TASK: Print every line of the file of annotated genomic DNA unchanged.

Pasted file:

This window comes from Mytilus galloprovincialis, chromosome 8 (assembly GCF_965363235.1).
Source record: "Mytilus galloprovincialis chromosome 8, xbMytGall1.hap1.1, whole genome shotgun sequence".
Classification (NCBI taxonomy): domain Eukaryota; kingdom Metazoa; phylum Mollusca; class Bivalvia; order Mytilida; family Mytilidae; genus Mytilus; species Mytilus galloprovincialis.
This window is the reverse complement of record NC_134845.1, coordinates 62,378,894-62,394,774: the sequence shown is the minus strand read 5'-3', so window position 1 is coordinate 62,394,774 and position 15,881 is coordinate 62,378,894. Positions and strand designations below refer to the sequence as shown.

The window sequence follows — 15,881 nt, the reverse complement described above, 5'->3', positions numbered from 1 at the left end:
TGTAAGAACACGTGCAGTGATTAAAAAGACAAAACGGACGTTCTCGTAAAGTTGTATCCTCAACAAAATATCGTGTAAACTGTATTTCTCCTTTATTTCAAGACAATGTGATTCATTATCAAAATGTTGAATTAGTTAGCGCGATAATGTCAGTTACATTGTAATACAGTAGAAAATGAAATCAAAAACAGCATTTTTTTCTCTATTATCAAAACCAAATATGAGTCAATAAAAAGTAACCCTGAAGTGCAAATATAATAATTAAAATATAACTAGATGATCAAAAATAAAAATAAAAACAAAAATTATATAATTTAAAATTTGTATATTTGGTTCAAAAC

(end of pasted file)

This window comes from Mytilus galloprovincialis, chromosome 8 (assembly GCF_965363235.1).
Source record: "Mytilus galloprovincialis chromosome 8, xbMytGall1.hap1.1, whole genome shotgun sequence".
Classification (NCBI taxonomy): domain Eukaryota; kingdom Metazoa; phylum Mollusca; class Bivalvia; order Mytilida; family Mytilidae; genus Mytilus; species Mytilus galloprovincialis.
This window is the reverse complement of record NC_134845.1, coordinates 62,378,894-62,394,774: the sequence shown is the minus strand read 5'-3', so window position 1 is coordinate 62,394,774 and position 15,881 is coordinate 62,378,894. Positions and strand designations below refer to the sequence as shown.

The window sequence follows — 15,881 nt, the reverse complement described above, 5'->3', positions numbered from 1 at the left end:
TGTAAGAACACGTGCAGTGATTAAAAAGACAAAACGGACGTTCTCGTAAAGTTGTATCCTCAACAAAATATCGTGTAAACTGTATTTCTCCTTTATTTCAAGACAATGTGATTCATTATCAAAATGTTGAATTAGTTAGCGCGATAATGTCAGTTACATTGTAATACAGTAGAAAATGAAATCAAAAACAGCATTTTTTTCTCTATTATCAAAACCAAATATGAGTCAATAAAAAGTAACCCTGAAGTGCAAATATAATAATTAAAATATAACTAGATGATCAAAAATAAAAATAAAAACAAAAATTATATAATTTAAAATTTGTATATTTGGTTCAAAAC